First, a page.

|Date of Birth||May 7, 1895|
|Place of Birth||Orillia, Simcoe County, Ontario|
|Next of Kin||John Hartley, father, North Battleford, Saskatchewan|
|Trade / Calling||Farmer|
|Service Record||Link to Service Record|
|Force||Canadian Expeditionary Force|
|Enlisted / Conscripted||Enlisted|
|Address at Enlistment||Kenora, Ontario|
|Date of Enlistment||October 2, 1916|
|Age at Enlistment||21|
|Theatre of Service||Europe|
|Prisoner of War||No|
|Date of Death||April 28, 1953|
|Age at Death||58|
Frederick Raymond Hartley signed two sets of attestation papers, the first with the 9th Canadian Mounted Rifles in April of 1915 in North Battleford, Saskatchewan. He gave his date and place of birth as 7 April 1894 in Midland, Ontario and his father John Hartley in Richard, Saskatchewan as next of kin. On 29 October 1915 Frederick was struck off strength as a deserter. Using the surname of Harkley, he signed his second set of attestation papers with the 141st Battalion in Kenora, Ontario on 2 October 1916, date and place of birth given as 7 May 1895 in Orillia, Ontario.
Frederick’s parents were John Hartley and Elizabeth Smith who married on 17 October 1872 in Penetanguishene, Ontario and who were to farm in the Midland/Honey Harbour area for a number of years before moving to the Whitemouth, Manitoba area to farm around 1899. Frederick was their youngest child, having older siblings William, Thomas, Alice, Ethel, Maude, Neil, Gertrude, Muriel, and Douglas. Sadly his mother Elizabeth and brother Neil both died in 1906 in Whitemouth. By the 1911 census John had taken up farming south of the Battlefords in Saskatchewan. It appears that Fred was living in the Regina area and working as a hired hand at the time of the census.
By the time Frederick enlisted in Kenora he was married (Rosina) and had a small son named Gerald. However he gave his next of kin as his father John in North Battleford. While training in Port Arthur, Frederick was hospitalized with bronchitis in December 1916 and then again in January of 1917. In March he was further hospitalized for two weeks with a case of measles. As a Private with the 141st Battalion he embarked from Halifax aboard the Olympic in late April of 1917.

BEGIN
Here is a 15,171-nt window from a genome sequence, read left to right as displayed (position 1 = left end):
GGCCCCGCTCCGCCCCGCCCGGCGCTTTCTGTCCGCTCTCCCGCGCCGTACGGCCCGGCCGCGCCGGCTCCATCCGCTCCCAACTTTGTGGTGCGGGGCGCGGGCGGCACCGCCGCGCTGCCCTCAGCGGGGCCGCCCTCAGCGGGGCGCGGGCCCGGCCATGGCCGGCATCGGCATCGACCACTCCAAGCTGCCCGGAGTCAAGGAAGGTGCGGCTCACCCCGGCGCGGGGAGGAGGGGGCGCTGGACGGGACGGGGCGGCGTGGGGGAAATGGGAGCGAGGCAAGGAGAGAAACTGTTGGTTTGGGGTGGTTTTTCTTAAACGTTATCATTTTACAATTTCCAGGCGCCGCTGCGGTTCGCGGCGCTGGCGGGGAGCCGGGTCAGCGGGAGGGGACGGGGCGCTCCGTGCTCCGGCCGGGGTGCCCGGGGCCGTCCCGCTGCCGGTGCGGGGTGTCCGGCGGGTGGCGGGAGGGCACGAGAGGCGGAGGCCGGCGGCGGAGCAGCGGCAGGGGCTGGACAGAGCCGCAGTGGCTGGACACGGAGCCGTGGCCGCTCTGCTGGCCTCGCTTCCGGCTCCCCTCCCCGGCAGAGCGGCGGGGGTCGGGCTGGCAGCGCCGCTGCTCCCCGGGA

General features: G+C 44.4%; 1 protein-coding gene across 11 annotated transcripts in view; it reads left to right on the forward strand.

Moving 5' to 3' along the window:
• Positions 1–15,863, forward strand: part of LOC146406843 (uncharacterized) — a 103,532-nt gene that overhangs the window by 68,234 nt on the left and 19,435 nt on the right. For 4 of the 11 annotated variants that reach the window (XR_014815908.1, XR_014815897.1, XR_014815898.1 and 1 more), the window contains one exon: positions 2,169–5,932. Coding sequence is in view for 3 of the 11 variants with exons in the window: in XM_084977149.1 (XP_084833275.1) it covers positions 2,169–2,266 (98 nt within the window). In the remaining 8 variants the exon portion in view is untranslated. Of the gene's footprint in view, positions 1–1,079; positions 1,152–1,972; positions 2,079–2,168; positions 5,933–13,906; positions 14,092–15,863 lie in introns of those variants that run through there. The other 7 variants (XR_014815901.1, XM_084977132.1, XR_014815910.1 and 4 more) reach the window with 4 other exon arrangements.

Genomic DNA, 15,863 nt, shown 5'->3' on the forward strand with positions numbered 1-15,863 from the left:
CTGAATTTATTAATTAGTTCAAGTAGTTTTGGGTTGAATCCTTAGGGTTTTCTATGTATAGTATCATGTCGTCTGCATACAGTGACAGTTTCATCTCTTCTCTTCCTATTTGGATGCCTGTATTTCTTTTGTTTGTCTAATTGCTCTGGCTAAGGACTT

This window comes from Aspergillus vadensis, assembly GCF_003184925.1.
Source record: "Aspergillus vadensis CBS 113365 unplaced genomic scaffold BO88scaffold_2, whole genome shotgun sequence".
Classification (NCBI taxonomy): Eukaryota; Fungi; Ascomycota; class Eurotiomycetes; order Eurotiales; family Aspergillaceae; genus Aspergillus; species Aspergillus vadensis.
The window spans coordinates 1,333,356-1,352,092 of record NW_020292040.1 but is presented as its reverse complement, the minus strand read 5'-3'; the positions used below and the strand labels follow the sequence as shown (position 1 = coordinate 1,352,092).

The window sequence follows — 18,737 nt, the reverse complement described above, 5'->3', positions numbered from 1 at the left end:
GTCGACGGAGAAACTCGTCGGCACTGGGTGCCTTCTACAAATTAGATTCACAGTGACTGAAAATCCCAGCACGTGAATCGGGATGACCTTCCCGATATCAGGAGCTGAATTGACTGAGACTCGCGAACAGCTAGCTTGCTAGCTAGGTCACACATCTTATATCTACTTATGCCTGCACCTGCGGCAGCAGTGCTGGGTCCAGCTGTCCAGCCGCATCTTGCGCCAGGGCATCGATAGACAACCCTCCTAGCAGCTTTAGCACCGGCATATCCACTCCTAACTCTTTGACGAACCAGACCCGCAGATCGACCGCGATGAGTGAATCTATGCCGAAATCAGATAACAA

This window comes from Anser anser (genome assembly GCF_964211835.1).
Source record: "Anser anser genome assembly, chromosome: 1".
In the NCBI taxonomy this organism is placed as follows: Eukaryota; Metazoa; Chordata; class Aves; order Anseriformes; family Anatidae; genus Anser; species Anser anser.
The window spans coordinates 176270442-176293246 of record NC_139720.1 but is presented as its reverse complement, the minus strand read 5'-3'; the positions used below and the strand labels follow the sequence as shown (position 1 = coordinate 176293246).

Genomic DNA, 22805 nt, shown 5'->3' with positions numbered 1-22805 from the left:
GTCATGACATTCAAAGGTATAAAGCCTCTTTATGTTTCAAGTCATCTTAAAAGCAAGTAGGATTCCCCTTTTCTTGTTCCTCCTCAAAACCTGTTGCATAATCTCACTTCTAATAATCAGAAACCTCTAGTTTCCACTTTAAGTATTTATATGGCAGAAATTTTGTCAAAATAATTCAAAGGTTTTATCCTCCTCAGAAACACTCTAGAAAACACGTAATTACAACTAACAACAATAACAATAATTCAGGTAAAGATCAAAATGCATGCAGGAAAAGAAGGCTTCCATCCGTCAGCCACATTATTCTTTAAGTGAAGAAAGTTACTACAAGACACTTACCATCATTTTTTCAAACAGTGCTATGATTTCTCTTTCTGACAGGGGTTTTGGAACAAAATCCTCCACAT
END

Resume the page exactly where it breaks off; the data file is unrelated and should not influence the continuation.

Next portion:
Once in England Frederick was transferred to the 18th Reserve Battalion and then on to the 44th Battalion in June, joining the unit in the field on 2 September after spending time with the 4th Entrenching Battalion. Just a short time later, in late October, Frederick was reported as dangerously ill due to shell gas poisoning. The battalion had been in the front line trenches east of Ypres near Decline Copse. On the 31st Frederick was admitted to the No 13 Canadian Field Ambulance and then on to the No 17 Casualty Clearing Station on 2 November. By 6 November he had been transferred to the No 53 General Hospital in Boulogne, released to the No 1 Convalescent Depot on the 19th and discharged to Base Details on the 22nd. In mid December Frederick rejoined the battalion in the field. A Kenora Miner and News article of 10 November 1917 reported Frederick as dangerously ill due to gassing while a Winnipeg Free Press article of 21 November mistakenly reported his death due to gas poisoning, leaving behind a wife and small son in Maymont, Saskatchewan.
In mid March of 1918 Frederick was granted a fourteen day leave to Paris and upon his return he was to spend time in field ambulances and hospitals with stomatitis, balanitis, and scabies. He was granted a second leave in early December, fourteen days to the UK. By late January 1919 he was out of service and was back in England by the end of March. Frederick embarked from Southampton on 2 July and was discharged from service in Halifax on 17 July.
Not a lot is known about Frederick’s life after the war. He was found farming in the Douglas/Redberry Lake area in the district of North Battlefield in Saskatchewan for the 1921 census with son Raymond having joined the family. A notation in his service record placed him in North Battlefield in 1926 and a second notation recorded his death as 28 April 1953. Further details of his life are unknown.
by Judy Stockham